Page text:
Royal School of Art in Berlin

The Royal School of Art in Berlin (Königliche Kunstschule zu Berlin) was a state-sponsored art school founded in 1869. The school was founded through its association with the Prussian Academy of Arts, and after unification stood as one of Berlin's art schools for over 70 years.

the school's 1920 building, Grunewaldstrasse, Schoeneberg, Berlin

The school went through a number of changes in name and emphasis before its closure in the 1945/46 academic season. Its programs and assets were eventually integrated into the present-day Berlin University of the Arts.

History Edit

Architect Martin Gropius was the school's organizer and first director. The program developed from two existing schools within the Academy, an "arts and trade union school" and a drawing school.[1] Gropius also designed their new building at Klosterstraße 75 (demolished in 1931).[2]

After German unification, the art school in 1872 expanded into teacher education. In 1874 women were first admitted. On the death of Gropius in 1880, painter Ernst Ewald assumed the directorship. (Ewald was simultaneously the director of the small teaching institute at the State Museum of Decorative Arts.)

Impressionist painter Philipp Franck became director in 1915, after the beginning of World War I.

When painter Elise Blumann completed a two-year course at the school between 1917 and 1919, as a woman she could choose from the School of Applied Arts, the Berlin School for Women Arts founded in 1868, and the Royal School of Art. The Academy did not accept female fine arts students until October 1919. Blumann graduated with an art teacher's diploma.[3]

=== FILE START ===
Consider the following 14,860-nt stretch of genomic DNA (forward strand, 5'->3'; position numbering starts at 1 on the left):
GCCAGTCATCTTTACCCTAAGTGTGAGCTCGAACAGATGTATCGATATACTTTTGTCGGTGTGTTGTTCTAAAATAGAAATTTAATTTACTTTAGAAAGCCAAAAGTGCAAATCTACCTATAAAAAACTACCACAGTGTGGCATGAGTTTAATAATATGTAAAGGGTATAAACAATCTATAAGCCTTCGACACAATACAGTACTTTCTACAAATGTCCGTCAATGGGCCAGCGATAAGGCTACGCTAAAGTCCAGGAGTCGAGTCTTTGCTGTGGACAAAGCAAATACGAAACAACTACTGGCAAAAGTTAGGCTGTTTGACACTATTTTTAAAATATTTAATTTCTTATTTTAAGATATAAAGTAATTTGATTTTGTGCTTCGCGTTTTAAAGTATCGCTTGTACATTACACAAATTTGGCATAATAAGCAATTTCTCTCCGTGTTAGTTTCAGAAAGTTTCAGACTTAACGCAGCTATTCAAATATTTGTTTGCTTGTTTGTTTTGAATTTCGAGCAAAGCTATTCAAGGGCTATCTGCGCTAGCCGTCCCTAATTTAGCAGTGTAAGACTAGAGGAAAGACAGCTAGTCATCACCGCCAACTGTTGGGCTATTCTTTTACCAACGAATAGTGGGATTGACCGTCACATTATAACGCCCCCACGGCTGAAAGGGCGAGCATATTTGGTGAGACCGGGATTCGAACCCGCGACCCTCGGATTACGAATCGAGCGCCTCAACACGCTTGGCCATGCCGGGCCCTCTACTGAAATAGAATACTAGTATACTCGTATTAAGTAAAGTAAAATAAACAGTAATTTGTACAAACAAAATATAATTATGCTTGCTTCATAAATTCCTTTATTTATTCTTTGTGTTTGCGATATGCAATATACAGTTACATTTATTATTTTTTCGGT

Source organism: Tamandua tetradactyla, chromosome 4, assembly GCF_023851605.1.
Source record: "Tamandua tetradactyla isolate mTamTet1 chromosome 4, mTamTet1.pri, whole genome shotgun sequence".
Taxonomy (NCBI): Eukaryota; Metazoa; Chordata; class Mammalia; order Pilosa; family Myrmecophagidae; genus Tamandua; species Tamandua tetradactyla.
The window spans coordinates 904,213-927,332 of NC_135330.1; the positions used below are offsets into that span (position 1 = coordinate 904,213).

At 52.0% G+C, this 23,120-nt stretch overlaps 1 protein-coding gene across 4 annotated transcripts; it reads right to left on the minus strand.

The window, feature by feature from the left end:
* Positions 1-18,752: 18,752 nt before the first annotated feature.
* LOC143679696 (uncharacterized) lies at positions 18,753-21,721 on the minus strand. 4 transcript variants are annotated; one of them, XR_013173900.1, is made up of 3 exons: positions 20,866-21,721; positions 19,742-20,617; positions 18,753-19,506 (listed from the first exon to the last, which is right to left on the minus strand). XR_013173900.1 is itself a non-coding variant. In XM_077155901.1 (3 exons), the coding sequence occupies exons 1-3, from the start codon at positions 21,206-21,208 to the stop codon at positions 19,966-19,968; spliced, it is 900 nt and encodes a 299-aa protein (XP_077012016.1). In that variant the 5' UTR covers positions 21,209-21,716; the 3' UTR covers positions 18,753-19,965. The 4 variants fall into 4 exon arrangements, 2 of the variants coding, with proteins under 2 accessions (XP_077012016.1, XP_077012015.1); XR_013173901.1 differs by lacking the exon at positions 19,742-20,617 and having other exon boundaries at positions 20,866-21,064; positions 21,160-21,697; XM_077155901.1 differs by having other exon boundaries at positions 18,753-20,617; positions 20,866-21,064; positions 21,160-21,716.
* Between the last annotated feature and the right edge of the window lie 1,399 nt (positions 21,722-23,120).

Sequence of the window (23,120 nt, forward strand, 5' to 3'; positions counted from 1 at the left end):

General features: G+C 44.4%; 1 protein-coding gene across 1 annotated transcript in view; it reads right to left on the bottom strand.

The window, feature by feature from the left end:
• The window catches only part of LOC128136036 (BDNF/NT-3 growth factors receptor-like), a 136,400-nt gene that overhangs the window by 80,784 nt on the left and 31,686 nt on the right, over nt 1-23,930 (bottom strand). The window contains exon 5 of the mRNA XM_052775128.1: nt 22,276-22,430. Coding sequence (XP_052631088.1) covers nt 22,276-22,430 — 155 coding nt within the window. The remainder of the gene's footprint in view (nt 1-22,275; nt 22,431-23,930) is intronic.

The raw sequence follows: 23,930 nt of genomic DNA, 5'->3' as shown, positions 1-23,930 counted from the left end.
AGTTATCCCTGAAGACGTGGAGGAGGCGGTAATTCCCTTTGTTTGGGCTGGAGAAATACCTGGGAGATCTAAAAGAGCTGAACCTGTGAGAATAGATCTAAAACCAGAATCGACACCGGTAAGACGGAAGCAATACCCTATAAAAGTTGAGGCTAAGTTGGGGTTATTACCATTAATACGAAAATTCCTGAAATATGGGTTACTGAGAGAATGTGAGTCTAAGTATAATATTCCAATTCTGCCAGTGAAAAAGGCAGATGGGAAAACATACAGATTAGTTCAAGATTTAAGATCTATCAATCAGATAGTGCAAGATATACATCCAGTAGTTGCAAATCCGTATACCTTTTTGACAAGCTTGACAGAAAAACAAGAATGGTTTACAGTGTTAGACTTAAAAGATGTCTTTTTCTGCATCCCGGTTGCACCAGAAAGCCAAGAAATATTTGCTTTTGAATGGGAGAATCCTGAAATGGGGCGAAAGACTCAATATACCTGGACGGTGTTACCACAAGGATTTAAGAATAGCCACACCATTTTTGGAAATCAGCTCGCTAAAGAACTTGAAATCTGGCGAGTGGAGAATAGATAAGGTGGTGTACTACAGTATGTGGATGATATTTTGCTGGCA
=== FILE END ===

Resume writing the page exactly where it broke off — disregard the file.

Following the 1918 abdication of the Kaiser and the German Revolution of 1918–19, the establishment was renamed the State Art School of Berlin (Staatliche Kunstschule zu Berlin), and moved into new purpose-built facilities at Grunewaldstraße 2–5, Schöneberg.

Painter Alexander Kanoldt assumed the directorship in 1933, as the Nazis came to power. His work would eventually be seized and destroyed as degenerate art. Kanoldt resigned in 1936, and the school was renamed the State College of Arts (Staatliche Hochschule für Kunsterziehung). Hans Zimbal was among its final directors in the war years before its closure in 1945.

References Edit

  1. ^ "einer Kunst- und Gewerkschule und einer Zeichenschule hervor"; "Kunstschule zu Berlin 1869-1945". Berlin University of Arts. Retrieved 2 November 2016.
  2. ^ "Architectural Study Pages, Format IV, No.78". State Museum Berlin Collection Online. Retrieved 2 November 2016.
  3. ^ Quin, Sally (2015). Bauhaus on the Swan: Elise Blumann, an Emigré Artist in Western Australia, 1938-1948. Government Printing Office. p. 6. ISBN 9781742585987. Retrieved 2 November 2016.